Tuesday, February 4, 2003, Chandigarh, India

National Capital Region--Delhi


We can do it & we must

LET us ponder over the views expressed by Mr Ujjal Dosanjh, a former Premier of British Columbia. We Indians are second to none in the world. We have all the technology to manufacture computers, aircraft, missiles, spacecraft and so on. There is no dearth of top scientists, surgeons in our country.

But our standards of sanitation, hygiene, health care, education, population control are no doubt very poor. Let us fight these maladies unitedly and improve these to Western standards and eradicate diseases like T.B., malaria, typhoid, cholera, gastroenteritis etc by improving sanitation.

Child labour be banned, education be made compulsory and population control measures be undertaken seriously instead of wasting our time and energy on mandir-masjid disputes etc. Only right politicians be elected for right places. Unfortunately, some of our uneducated representatives make a mess of our august institutions. We can do it and we must.

Dr H R KHERA, Pathankot



President’s call

Addressing the nation, the President has called for the second Green Revolution. I suggest that our cities and villages should be cleaned first because cleanliness in cities is much needed where the health of the nation is considerably under danger. When our cities are clean, the Green Revolution and other such things are meaningful. So please look at this aspect also.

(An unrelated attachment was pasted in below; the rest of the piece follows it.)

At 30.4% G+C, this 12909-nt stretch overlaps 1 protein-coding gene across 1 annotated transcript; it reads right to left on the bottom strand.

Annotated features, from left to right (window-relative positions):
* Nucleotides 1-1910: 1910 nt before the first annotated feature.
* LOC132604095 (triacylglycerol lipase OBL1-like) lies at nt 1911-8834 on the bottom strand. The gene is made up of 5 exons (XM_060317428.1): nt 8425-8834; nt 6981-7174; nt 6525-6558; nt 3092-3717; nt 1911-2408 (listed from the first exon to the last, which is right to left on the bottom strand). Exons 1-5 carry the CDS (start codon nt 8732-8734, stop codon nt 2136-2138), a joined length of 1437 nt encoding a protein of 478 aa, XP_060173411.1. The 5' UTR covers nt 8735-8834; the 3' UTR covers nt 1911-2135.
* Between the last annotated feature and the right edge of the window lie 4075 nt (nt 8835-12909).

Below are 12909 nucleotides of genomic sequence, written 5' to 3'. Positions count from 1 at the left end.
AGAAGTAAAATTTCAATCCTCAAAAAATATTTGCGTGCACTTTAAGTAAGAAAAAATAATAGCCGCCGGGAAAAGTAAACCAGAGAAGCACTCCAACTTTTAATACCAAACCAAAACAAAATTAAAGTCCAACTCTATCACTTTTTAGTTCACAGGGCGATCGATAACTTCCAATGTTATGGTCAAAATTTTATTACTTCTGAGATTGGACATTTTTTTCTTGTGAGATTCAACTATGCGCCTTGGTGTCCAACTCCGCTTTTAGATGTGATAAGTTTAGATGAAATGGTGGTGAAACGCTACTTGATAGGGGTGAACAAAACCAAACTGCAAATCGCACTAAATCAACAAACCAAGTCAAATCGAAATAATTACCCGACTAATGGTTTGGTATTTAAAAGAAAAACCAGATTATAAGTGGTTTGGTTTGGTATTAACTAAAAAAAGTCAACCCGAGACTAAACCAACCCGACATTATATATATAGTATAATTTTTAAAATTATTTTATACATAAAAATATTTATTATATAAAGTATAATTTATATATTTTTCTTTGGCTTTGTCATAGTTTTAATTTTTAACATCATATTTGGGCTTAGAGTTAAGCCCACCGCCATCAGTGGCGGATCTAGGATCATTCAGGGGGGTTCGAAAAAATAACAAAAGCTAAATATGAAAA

Where is power?

The President, Dr A.P.J. Kalam, while giving a plan for the rural areas (Kalam’s call for second Green Revolution-Jan 26), stressed the need for a connectivity comprising four points: roads, reliable communication network, more professional institutions and vocational training centres. Perhaps the President is not aware that in the rural areas electric power is available only for about six hours in a day. Without round the clock power supply, his “mega mission for empowering the rural people” would remain a dream only.


Outspoken Lady Naipaul

It is a pity that Lady Nadira Naipaul dared to raise a controversial issue (relating to Lord Rama and Sita). It is only in India that she enjoyed full freedom of criticism (with impunity). Had she criticised any prophet in her own country (Pakistan) or in any other Islamic country, she would have been stoned to death.

M. L. BATURA, Karnal

The lady officers